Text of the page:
A tax on sugary drinks could save lives and reduce New Zealand's obesity burden, new research shows.
Research published today in the New Zealand Medical Journal shows a 20 per cent tax on sugary soft drinks would prevent 67 deaths from cardiovascular disease, diabetes, and diet-related cancers per year.
Its author, Professor Tony Blakely, of the Department of Public Health at the University of Otago, said a tax on sugary drinks would be a simple and smart move to fight obesity and related illnesses.
"If you're thinking of one tax or subsidy on food, then this is [it]," Blakely said.
"Sugary soft drinks are disproportionately drunk by kids. We've got big problems [in New Zealand] with childhood obesity. In other countries it's plateaued out and here it hasn't – that's a real issue."
The study, led by the National Institute for Health Innovation at the University of Auckland and in collaboration with the University of Otago, was carried out as part of a larger look at the effects of health-related food taxes and subsidies.
Blakely said although the figures were "inherently uncertain", it was estimated 67 deaths per year would be avoided, and a tax of 20 per cent would generate up to $40 million revenue per year to fund obesity prevention (even allowing for reduction in consumption due to tax).
If sugar-sweetened cordials and fruit juice were included in the calculations, the numbers would be higher.
"It's almost inescapable that there isn't a health benefit. There's no way there's zero."
Compared to the controversial "fat tax", a fizzy drink tax would be "absolutely an easier place to start", but ultimately had to be part of a larger scheme.
Blakely's personal opinion was that diet drinks should not be taxed, hence the food industry would have an easy "substitute" beverage.
The report said Maori and Pacific Islanders would benefit the most from such a tax, as they were on average more responsive to changes in food prices and were higher consumers of sugary drinks.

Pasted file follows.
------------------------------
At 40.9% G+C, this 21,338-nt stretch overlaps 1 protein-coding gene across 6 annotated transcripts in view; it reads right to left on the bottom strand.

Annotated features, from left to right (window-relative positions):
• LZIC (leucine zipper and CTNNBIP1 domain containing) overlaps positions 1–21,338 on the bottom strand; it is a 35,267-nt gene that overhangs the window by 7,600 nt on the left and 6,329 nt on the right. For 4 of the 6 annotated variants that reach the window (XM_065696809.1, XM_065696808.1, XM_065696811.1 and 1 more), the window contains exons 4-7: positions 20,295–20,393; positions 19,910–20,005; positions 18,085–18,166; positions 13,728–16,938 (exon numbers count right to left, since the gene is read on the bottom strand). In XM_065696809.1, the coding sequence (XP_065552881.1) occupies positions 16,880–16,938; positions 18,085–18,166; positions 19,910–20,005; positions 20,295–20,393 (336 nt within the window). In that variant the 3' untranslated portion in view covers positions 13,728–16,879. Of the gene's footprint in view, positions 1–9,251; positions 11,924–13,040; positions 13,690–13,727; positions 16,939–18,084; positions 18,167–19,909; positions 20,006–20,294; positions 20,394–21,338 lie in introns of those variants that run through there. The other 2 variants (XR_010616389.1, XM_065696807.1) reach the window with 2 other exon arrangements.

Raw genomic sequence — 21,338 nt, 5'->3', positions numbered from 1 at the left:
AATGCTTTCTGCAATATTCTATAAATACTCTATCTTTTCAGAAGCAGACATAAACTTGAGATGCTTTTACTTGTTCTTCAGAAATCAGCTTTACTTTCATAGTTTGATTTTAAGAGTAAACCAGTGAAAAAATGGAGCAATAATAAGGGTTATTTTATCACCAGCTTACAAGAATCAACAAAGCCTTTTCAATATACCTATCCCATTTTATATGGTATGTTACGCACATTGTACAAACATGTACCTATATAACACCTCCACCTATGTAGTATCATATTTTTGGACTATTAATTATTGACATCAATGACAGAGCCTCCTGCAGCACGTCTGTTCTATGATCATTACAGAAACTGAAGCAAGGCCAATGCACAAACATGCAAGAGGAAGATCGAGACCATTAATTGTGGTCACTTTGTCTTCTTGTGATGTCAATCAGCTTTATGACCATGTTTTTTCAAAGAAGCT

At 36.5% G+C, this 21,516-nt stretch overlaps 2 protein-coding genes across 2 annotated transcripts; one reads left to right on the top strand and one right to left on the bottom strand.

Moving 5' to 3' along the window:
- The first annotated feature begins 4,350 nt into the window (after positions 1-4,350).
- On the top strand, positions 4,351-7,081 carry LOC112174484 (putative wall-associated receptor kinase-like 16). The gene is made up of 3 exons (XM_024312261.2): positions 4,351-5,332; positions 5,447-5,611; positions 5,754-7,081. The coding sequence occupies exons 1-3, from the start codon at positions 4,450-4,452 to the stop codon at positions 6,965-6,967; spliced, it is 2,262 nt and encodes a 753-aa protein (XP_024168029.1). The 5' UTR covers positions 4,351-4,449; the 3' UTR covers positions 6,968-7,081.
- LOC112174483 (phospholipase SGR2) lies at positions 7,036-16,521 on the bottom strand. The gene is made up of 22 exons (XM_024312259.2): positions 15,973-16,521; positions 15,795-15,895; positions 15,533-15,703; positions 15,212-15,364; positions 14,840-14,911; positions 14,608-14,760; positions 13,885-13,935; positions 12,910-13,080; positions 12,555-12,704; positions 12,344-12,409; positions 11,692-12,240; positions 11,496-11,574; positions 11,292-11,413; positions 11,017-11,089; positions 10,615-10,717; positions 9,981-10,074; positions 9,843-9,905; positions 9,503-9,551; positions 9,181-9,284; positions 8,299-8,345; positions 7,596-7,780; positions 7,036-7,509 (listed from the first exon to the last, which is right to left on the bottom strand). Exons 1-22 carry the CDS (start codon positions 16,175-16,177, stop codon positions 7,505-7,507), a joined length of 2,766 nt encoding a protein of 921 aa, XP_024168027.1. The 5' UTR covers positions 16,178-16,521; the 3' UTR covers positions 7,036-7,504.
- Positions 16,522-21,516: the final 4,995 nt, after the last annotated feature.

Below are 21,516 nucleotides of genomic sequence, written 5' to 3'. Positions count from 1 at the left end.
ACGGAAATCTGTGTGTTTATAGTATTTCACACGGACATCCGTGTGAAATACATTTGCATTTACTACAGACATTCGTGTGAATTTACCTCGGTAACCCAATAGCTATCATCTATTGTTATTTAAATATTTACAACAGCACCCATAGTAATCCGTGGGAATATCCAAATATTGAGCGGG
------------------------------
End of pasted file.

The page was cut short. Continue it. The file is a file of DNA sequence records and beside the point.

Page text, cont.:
Lead researcher Professor Cliona Ni Mhurchu said randomised controlled trial data had shown "convincingly" that reducing consumption of sugary drinks decreased weight gain in children.
Professor Boyd Swinburn, of Population Nutrition and Global Health at the University of Auckland, agreed that the scheme was "an excellent building platform", but urged Treasury to act on the findings in conjunction with other prevention initiatives.
"It's all well within what is being recommended internationally. [The Government] needs to take it very seriously," Swinburn said.
"Of all the options for taxes it certainly seems that the tax on sugar-sweetened beverages is the best way to start because there's no downside.
"It's eminently feasible. These drinks add nothing but bad things to nutrition profiles."
Heart Foundation medical director Norman Sharpe said the Heart Foundation was strongly supportive of the tax, as part of the development of a "comprehensive food and nutrition plan for our children".
"Any such tax needs to be considered with other aspects of such affordability of healthy food, food labelling, regulation of advertising of unhealthy foods and the need for healthy food environment for children generally."
Coca-Cola Amatil New Zealand said a tax on soft drinks or other sweetened beverages would not work to fix the obesity problem on its own.
"We need to ensure people understand that when it comes to weight management, all kilojoules count, regardless of the source – and that includes our products, too."
The brand said it already had commitments in place to help fight obesity, including low-kilojoule or diet soft drinks, smaller portion sizes, clear labelling of product nutritional information, and support for physical activity programmes such as Move60, and sports equipment giveaways.
- Fairfax Media
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